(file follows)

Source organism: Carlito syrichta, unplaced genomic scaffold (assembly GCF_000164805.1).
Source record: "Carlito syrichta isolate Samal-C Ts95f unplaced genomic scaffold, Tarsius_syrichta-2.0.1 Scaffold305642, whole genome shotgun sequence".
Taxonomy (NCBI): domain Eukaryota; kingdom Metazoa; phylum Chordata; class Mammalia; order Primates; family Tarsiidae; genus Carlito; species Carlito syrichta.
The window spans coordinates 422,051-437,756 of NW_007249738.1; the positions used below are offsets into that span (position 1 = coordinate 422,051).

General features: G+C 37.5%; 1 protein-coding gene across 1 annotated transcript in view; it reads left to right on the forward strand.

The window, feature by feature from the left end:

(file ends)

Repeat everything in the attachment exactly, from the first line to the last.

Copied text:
Source organism: Carlito syrichta, unplaced genomic scaffold (assembly GCF_000164805.1).
Source record: "Carlito syrichta isolate Samal-C Ts95f unplaced genomic scaffold, Tarsius_syrichta-2.0.1 Scaffold305642, whole genome shotgun sequence".
Taxonomy (NCBI): domain Eukaryota; kingdom Metazoa; phylum Chordata; class Mammalia; order Primates; family Tarsiidae; genus Carlito; species Carlito syrichta.
The window spans coordinates 422,051-437,756 of NW_007249738.1; the positions used below are offsets into that span (position 1 = coordinate 422,051).

General features: G+C 37.5%; 1 protein-coding gene across 1 annotated transcript in view; it reads left to right on the forward strand.

The window, feature by feature from the left end: